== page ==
Narrow it down based on the style of riding you intend to do on the bike. If you want to race xc, then go for that light bike, but you'll need to be a bit more flexible on price. But if you're not going to race xc, an xc race bike is probably going to be poorly suited in the same way that an enduro bike would suck for racing xc.

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    Well its much better to have 10kg stiff bike with super light wheels and tires, than less stiff bike at 9.5kg with relatively heavier wheels and tires.
    Rotational mass counts much more, and stiffness (especially in BB area) helps you to transmit higher percentage of the watts you produce into your forward motion. Also stiff cranks and wheels are very important. However, you do not want extremely stiff wheels and rear triangle for at least two reasons - it makes for harsh ride (you get tired faster) and bike jumps on small bumps and loses traction. And one more point - lateral stiffness should be as high as possible.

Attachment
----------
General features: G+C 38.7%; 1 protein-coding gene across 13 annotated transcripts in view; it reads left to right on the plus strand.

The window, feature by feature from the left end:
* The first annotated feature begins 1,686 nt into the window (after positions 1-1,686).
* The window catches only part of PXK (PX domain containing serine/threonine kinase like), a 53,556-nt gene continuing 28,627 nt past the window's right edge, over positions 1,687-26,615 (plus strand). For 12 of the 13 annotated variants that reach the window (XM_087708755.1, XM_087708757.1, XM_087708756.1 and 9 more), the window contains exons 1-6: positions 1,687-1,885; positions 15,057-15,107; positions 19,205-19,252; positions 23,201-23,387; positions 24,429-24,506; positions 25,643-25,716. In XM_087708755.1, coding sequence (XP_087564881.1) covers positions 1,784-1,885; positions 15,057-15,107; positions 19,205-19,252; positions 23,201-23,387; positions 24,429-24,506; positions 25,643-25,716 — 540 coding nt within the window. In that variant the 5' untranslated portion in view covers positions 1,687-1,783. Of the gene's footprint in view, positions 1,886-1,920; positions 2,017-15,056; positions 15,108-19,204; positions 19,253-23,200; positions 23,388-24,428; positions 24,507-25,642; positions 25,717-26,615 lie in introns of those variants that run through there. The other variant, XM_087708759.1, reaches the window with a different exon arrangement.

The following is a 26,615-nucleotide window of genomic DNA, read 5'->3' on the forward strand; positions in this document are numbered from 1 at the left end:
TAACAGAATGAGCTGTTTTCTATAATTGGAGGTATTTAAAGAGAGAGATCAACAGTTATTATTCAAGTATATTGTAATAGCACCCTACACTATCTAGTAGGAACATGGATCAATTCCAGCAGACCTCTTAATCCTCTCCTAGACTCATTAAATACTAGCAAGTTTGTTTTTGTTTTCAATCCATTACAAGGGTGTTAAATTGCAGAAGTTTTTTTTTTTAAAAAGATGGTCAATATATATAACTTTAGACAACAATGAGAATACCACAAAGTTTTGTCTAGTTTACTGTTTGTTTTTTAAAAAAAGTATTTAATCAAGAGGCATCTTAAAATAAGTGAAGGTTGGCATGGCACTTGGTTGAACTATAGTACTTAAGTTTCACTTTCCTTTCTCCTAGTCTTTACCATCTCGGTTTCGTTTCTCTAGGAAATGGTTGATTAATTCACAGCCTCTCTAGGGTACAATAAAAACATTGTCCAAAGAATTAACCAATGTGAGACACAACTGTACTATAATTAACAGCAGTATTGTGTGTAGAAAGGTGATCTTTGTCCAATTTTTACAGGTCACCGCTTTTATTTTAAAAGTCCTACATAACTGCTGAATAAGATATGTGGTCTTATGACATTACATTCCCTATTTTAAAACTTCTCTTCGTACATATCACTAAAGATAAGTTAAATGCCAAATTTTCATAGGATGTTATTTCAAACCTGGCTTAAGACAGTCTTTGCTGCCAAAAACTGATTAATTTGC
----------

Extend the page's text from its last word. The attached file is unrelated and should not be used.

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  22. #22
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    Quote Originally Posted by Harold View Post
    the old axiom remains true. Light, cheap, strong: pick two. You can also substitute "functional" for strong. There's a point with gram shaving that you start taking away important functions of a mtb for the sake of the grams on the scale. You're in the light + cheap(ish) neighborhood with your requests. As already mentioned, dropper posts add notable weight, but they offer useful function. Suspension is the same. Good tires can often do the same. Good brakes will be a little heavier, too. When comfort is important, grips and saddle should be chosen without weight as a concern (you can shave weight off of a particular model by purchasing the Ti or carbon railed version of a saddle without sacrificing comfort).